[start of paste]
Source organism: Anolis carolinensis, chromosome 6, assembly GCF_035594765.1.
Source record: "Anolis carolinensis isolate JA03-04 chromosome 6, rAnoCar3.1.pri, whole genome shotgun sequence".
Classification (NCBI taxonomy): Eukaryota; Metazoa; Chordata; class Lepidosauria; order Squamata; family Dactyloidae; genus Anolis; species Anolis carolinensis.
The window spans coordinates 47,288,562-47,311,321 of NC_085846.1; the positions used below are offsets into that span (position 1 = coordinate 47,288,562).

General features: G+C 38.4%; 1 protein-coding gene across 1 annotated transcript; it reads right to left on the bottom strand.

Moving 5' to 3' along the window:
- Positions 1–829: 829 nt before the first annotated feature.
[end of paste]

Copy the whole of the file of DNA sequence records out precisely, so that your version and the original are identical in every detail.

Source organism: Anolis carolinensis, chromosome 6, assembly GCF_035594765.1.
Source record: "Anolis carolinensis isolate JA03-04 chromosome 6, rAnoCar3.1.pri, whole genome shotgun sequence".
Classification (NCBI taxonomy): Eukaryota; Metazoa; Chordata; class Lepidosauria; order Squamata; family Dactyloidae; genus Anolis; species Anolis carolinensis.
The window spans coordinates 47,288,562-47,311,321 of NC_085846.1; the positions used below are offsets into that span (position 1 = coordinate 47,288,562).

General features: G+C 38.4%; 1 protein-coding gene across 1 annotated transcript; it reads right to left on the bottom strand.

Moving 5' to 3' along the window:
- Positions 1–829: 829 nt before the first annotated feature.